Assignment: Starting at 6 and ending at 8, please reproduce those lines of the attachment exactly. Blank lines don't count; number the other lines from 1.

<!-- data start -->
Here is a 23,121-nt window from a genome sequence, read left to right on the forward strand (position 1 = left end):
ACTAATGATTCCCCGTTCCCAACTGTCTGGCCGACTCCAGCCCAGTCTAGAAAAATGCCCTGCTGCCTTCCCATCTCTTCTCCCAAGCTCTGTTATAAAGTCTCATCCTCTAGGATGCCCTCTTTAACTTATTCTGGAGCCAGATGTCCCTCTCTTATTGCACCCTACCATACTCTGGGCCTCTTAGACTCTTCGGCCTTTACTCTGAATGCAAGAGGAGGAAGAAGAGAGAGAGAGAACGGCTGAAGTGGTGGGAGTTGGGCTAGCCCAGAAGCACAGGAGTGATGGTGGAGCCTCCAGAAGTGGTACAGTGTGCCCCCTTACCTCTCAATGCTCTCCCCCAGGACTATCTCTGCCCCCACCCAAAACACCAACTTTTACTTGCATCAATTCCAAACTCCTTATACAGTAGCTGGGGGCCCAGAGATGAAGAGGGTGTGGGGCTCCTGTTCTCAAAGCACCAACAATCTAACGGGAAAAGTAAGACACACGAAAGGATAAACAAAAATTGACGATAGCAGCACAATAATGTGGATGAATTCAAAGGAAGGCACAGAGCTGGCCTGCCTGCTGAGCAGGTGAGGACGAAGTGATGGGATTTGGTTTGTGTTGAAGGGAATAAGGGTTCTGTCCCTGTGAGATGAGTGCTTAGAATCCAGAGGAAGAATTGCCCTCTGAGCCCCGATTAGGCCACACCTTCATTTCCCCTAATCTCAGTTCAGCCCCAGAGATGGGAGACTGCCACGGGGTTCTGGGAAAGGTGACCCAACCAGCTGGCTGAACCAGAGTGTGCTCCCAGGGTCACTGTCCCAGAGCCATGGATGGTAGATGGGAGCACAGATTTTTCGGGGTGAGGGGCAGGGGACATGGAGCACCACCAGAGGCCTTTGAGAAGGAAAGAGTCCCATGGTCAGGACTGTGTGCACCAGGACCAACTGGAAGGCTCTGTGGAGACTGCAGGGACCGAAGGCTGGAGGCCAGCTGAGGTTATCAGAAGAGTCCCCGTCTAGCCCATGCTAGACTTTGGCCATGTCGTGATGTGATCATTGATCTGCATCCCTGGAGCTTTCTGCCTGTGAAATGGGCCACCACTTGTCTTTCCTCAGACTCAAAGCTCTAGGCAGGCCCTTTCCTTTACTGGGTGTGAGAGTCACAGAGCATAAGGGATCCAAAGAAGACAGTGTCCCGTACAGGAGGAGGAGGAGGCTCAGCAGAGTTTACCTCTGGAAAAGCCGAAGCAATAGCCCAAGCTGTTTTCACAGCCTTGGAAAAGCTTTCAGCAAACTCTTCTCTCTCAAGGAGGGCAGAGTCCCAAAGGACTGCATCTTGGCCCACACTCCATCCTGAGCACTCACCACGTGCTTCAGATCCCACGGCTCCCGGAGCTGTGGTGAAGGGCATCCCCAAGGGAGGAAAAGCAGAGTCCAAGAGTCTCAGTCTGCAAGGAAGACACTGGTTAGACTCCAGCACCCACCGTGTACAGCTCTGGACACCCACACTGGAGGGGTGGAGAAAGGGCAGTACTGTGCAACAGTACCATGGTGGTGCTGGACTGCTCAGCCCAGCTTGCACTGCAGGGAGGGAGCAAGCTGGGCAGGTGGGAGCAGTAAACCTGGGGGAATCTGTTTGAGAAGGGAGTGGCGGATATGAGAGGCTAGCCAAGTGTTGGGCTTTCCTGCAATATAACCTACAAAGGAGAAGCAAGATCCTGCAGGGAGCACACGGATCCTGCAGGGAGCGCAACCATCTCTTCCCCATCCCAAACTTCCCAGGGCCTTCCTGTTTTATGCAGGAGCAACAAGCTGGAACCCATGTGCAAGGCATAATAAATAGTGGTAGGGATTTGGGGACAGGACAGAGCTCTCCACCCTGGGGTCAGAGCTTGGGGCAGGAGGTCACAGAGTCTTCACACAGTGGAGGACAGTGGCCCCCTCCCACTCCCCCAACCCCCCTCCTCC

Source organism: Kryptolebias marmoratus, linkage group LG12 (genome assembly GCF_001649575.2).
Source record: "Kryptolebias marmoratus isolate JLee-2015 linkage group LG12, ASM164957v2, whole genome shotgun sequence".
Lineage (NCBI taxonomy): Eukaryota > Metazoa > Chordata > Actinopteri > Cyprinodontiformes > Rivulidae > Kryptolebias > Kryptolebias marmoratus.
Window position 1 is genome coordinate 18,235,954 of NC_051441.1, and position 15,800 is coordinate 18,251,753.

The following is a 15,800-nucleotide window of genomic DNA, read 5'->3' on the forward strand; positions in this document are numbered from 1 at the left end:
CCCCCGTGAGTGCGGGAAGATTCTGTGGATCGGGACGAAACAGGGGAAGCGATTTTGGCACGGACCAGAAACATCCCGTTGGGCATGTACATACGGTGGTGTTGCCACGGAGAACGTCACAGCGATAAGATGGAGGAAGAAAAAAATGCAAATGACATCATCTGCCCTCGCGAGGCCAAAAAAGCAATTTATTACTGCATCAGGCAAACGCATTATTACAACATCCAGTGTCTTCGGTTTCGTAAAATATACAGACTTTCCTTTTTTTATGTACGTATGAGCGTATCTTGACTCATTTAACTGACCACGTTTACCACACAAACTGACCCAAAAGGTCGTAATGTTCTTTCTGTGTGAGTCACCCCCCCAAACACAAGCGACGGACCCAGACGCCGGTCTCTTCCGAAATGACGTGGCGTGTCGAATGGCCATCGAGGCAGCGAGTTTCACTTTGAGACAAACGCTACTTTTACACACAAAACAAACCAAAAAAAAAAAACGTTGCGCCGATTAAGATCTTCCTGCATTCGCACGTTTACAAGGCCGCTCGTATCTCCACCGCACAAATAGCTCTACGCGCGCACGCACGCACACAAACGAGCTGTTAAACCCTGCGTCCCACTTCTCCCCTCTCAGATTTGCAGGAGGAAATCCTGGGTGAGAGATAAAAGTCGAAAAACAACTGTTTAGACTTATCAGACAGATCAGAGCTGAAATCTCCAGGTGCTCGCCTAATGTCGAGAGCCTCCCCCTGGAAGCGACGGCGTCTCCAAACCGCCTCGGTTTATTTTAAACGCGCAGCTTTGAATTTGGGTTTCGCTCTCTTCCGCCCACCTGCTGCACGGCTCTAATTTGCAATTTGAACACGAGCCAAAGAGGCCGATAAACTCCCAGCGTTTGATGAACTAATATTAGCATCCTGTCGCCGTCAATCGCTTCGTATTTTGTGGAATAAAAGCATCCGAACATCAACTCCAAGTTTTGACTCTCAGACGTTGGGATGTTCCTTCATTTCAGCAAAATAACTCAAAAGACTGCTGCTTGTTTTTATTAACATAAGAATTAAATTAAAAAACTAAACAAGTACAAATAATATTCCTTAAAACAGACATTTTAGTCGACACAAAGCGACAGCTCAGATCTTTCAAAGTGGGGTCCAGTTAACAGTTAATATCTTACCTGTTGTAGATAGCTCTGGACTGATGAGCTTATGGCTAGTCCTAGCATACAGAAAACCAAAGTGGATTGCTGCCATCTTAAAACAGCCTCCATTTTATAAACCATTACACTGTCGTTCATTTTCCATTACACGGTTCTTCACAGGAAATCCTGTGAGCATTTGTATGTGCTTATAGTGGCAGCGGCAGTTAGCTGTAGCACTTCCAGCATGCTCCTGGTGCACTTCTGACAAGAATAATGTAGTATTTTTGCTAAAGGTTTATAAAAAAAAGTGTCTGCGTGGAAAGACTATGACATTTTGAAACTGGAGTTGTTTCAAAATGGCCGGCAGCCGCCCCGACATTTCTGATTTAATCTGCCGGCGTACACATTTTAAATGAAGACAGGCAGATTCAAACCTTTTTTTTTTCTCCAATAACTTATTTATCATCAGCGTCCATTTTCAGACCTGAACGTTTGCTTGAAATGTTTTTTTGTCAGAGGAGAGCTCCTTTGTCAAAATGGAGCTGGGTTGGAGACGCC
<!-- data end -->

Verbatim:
Window position 1 is genome coordinate 18,235,954 of NC_051441.1, and position 15,800 is coordinate 18,251,753.

The following is a 15,800-nucleotide window of genomic DNA, read 5'->3' on the forward strand; positions in this document are numbered from 1 at the left end:
CCCCCGTGAGTGCGGGAAGATTCTGTGGATCGGGACGAAACAGGGGAAGCGATTTTGGCACGGACCAGAAACATCCCGTTGGGCATGTACATACGGTGGTGTTGCCACGGAGAACGTCACAGCGATAAGATGGAGGAAGAAAAAAATGCAAATGACATCATCTGCCCTCGCGAGGCCAAAAAAGCAATTTATTACTGCATCAGGCAAACGCATTATTACAACATCCAGTGTCTTCGGTTTCGTAAAATATACAGACTTTCCTTTTTTTATGTACGTATGAGCGTATCTTGACTCATTTAACTGACCACGTTTACCACACAAACTGACCCAAAAGGTCGTAATGTTCTTTCTGTGTGAGTCACCCCCCCAAACACAAGCGACGGACCCAGACGCCGGTCTCTTCCGAAATGACGTGGCGTGTCGAATGGCCATCGAGGCAGCGAGTTTCACTTTGAGACAAACGCTACTTTTACACACAAAACAAACCAAAAAAAAAAAACGTTGCGCCGATTAAGATCTTCCTGCATTCGCACGTTTACAAGGCCGCTCGTATCTCCACCGCACAAATAGCTCTACGCGCGCACGCACGCACACAAACGAGCTGTTAAACCCTGCGTCCCACTTCTCCCCTCTCAGATTTGCAGGAGGAAATCCTGGGTGAGAGATAAAAGTCGAAAAACAACTGTTTAGACTTATCAGACAGATCAGAGCTGAAATCTCCAGGTGCTCGCCTAATGTCGAGAGCCTCCCCCTGGAAGCGACGGCGTCTCCAAACCGCCTCGGTTTATTTTAAACGCGCAGCTTTGAATTTGGGTTTCGCTCTCTTCCGCCCACCTGCTGCACGGCTCTAATTTGCAATTTGAACACGAGCCAAAGAGGCCGATAAACTCCCAGCGTTTGATGAACTAATATTAGCATCCTGTCGCCGTCAATCGCTTCGTATTTTGTGGAATAAAAGCATCCGAACATCAACTCCAAGTTTTGACTCTCAGACGTTGGGATGTTCCTTCATTTCAGCAAAATAACTCAAAAGACTGCTGCTTGTTTTTATTAACATAAGAATTAAATTAAAAAACTAAACAAGTACAAATAATATTCCTTAAAACAGACATTTTAGTCGACACAAAGCGACAGCTCAGATCTTTCAAAGTGGGGTCCAGTTAACAGTTAATATCTTACCTGTTGTAGATAGCTCTGGACTGATGAGCTTATGGCTAGTCCTAGCATACAGAAAACCAAAGTGGATTGCTGCCATCTTAAAACAGCCTCCATTTTATAAACCATTACACTGTCGTTCATTTTCCATTACACGGTTCTTCACAGGAAATCCTGTGAGCATTTGTATGTGCTTATAGTGGCAGCGGCAGTTAGCTGTAGCACTTCCAGCATGCTCCTGGTGCACTTCTGACAAGAATAATGTAGTATTTTTGCTAAAGGTTTATAAAAAAAAGTGTCTGCGTGGAAAGACTATGACATTTTGAAACTGGAGTTGTTTCAAAATGGCCGGCAGCCGCCCCGACATTTCTGATTTAATCTGCCGGCGTACACATTTTAAATGAAGACAGGCAGATTCAAACCTTTTTTTTTTCTCCAATAACTTATTTATCATCAGCGTCCATTTTCAGACCTGAACGTTTGCTTGAAATGTTTTTTTGTCAGAGGAGAGCTCCTTTGTCAAAATGGAGCTGGGTTGGAGACGCC